Members of the Sacred Heart Catholic Church in Detroit’s Eastern Market strolled outside in traditional red attire last week to view a rain garden filled with native plant species in bloom in the parking lot of their church. The gathering, which coincided with the Feast of the Sacred Heart of Jesus celebration, honored a green infrastructure installation designed to reduce and treat stormwater runoff for more than an acre of impervious surface on the church’s property.
The celebration had been put on hold for nearly two years due to the COVID-19 pandemic. The project began construction in 2017 and concluded in 2019.
This rain garden was a collaborative effort between Sacred Heart Church, the City of Detroit, and The Nature Conservancy, which coordinated the project with grant funding from the Ralph C. Wilson Jr. Foundation. According to Patrick Doran, TNC’s associate state director for Michigan, the project aimed to address two issues; flooding and the drainage charge that all water customers, including churches, pay the city to fund its stormwater management programs.
The drainage charge, based on the amount of impervious surface on a customer’s property, was instituted by the Detroit Water and Sewage Department in 2017. Properties with large structures and parking lots can incur several hundred to thousands of dollars in charges each month. Installing a green stormwater infrastructure system can help offset those fees with credit for capturing water runoff with rain gardens, cisterns, or bioswales. Because of the project, Sacred Heart Church is now receiving a 49% green credit on its monthly drainage charge.
The pilot project at Sacred Heart Church is one of the largest faith-based, green stormwater infrastructure projects in the city of Detroit. It will serve as a model for others, according to Doran.
Candace Calloway, a healthy cities program associate for TNC in Detroit, cut the ribbon.
“On an annual basis, the project at Sacred Heart Church is estimated to keep a whopping 1.5 million gallons of stormwater out of the sewer system,” Calloway told Planet Detroit.
Cuts in areas of the concrete allow the water to funnel into the rain garden, which is planted with species native to Michigan that absorb water while also attracting pollinators. Overflow systems are included so that the rain gardens don’t flood. During the 2021 floods in Detroit, several staff members from TNC said that the church parking lot and surrounding structures did not flood as they had in previous years.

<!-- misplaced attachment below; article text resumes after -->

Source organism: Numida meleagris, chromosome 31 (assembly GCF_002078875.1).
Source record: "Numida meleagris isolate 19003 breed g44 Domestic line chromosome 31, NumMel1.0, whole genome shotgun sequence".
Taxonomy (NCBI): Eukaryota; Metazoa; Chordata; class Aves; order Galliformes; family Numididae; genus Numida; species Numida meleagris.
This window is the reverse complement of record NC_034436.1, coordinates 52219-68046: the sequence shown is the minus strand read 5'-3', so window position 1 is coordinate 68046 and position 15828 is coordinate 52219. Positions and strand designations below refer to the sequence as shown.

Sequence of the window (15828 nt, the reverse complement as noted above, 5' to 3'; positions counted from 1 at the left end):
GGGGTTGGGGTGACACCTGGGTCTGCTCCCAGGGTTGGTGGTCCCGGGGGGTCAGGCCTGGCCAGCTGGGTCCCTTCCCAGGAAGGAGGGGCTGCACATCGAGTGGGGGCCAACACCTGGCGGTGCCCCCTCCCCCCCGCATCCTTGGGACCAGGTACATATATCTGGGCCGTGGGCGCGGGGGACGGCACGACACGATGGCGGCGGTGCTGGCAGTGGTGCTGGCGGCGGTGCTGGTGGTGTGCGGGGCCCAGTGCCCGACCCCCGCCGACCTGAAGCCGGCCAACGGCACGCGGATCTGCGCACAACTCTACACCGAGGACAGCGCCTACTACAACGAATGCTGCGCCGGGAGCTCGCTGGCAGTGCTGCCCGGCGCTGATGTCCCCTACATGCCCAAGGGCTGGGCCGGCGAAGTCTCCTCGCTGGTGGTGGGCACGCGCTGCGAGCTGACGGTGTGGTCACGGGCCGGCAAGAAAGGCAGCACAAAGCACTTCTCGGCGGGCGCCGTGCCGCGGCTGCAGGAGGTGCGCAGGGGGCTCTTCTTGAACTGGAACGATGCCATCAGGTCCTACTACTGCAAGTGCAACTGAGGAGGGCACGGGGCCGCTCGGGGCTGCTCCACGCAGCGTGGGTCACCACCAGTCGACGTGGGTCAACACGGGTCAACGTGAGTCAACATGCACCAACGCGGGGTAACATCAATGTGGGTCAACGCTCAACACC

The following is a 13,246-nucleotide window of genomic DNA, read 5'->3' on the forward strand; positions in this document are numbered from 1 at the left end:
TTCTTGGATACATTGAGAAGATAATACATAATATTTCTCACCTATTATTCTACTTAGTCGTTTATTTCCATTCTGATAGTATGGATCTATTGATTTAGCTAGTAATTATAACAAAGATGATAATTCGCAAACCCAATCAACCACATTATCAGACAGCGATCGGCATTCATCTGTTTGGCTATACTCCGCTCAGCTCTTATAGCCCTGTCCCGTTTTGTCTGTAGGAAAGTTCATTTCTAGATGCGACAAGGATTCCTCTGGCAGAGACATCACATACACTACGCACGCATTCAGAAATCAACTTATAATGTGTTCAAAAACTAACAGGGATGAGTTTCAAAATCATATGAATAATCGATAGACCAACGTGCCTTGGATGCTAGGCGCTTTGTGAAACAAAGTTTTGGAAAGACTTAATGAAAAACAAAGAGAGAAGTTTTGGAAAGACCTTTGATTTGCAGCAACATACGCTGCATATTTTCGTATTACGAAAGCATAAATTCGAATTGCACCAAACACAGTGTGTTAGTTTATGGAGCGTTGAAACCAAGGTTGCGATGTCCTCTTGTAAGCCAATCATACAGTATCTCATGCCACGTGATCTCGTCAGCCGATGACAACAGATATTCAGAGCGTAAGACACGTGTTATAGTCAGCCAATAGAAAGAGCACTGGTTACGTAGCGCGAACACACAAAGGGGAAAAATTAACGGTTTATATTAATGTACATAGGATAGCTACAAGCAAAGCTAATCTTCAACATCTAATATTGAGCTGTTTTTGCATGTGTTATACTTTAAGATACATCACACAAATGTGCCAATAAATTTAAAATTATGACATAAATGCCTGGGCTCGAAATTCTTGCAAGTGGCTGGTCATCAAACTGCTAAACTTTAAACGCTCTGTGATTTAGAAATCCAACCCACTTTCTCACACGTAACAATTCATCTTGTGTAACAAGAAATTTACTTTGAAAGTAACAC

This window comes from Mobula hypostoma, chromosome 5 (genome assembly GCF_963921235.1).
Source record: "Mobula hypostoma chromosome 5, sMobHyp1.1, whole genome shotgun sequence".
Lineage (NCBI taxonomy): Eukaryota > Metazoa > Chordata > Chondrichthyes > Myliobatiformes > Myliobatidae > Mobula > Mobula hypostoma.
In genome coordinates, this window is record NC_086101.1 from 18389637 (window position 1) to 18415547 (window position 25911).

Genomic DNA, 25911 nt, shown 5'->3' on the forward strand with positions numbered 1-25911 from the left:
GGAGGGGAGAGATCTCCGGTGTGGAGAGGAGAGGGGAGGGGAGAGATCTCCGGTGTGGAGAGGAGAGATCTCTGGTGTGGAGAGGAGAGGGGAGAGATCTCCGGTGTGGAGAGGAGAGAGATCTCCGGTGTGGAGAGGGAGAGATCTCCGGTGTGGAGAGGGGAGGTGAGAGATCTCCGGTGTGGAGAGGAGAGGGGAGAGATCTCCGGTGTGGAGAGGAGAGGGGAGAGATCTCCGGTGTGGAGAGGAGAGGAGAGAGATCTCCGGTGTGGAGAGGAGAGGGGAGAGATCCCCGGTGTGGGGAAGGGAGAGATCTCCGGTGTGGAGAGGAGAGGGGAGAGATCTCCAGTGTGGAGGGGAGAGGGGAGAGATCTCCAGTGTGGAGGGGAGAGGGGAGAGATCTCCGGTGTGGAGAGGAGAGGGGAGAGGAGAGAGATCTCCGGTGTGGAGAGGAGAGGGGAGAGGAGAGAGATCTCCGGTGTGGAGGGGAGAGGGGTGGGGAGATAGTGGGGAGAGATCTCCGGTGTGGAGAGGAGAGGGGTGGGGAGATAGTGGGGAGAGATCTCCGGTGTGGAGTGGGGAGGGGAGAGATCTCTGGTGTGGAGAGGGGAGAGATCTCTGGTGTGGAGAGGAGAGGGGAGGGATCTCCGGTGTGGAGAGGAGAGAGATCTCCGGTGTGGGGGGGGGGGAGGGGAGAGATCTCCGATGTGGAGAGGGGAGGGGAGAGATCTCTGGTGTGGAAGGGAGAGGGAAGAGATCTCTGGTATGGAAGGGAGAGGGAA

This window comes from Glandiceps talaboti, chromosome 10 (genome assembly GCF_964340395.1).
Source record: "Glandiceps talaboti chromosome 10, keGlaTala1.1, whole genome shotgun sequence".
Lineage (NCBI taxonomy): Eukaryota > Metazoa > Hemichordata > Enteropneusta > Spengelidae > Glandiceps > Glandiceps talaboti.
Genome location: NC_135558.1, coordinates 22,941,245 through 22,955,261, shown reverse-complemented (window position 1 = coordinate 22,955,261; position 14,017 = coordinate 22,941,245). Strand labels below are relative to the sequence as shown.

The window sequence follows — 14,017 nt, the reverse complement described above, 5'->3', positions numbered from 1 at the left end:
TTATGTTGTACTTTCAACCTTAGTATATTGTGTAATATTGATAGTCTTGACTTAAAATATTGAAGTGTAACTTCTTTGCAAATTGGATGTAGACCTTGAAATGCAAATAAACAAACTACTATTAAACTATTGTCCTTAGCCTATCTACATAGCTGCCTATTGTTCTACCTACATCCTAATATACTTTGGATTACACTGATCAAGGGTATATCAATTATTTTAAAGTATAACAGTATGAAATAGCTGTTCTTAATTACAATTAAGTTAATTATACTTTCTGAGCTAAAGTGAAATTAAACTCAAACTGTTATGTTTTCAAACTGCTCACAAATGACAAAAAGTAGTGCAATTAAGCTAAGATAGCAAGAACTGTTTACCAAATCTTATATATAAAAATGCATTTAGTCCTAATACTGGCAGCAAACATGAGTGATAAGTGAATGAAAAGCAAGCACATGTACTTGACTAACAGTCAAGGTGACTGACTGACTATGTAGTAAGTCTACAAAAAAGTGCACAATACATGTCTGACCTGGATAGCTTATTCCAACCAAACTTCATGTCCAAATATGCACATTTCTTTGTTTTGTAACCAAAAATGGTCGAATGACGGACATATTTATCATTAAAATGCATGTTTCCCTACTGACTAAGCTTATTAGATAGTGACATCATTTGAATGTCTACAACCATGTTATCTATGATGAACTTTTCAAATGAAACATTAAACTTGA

Congregant Alexander Taylor is leading a new garden club at Sacred Heart Church that will take over maintenance of the rain gardens from TNC staff. Club members received eight months of specialized training on caring for native plants and rain gardens.
Moving forward, Sacred Heart Church will take on responsibility for funding future maintenance of the project. Taylor explained that “finding different ways to fund the various things needed for the parking lot like mulching and different kinds of maintenance will need more than volunteering.”
Calloway noted that as the plants become more well established, less weeding and maintenance will be required. But there will still be a need for stewardship beyond what the church members alone can provide.
Taylor also shared that he saw something in the parking lot of the church that he had not seen in years: more than ten baby praying mantises that looked like little twigs on the rocks near the rain garden. “I have seen dragonflies, yellow birds, and a praying mantis,” Taylor said.
TNC’s former Detroit Healthy Cities Program Director Valerie Strassberg reflected that this weekend was the one-year anniversary of the floods that affected thousands of people living in Detroit and the surrounding areas of Detroit. She said the project is “a reflection of what is possible on so many levels,” noting that “this system was able to handle the historic rainfall last year because the parking lot did not flood” thanks to the bioswales and domed risers installed with the rain garden plants.
Father Norman P. Thomas, who is celebrating his 67th year as an ordained priest, received thunderous applause from the audience when he turned to James Nicholson, the chair of The Nature Conservancy in Michigan, and suggested Taylor and a few other congregants should join the TNC board because “it would bring a little color to the board.” The majority of the Michigan TNC board are white, while Sacred Heart Catholic Church congregants are mostly people of color.
In reference to creating this garden space at the church, Father Thomas said that “it is great to be a co-creator with God.”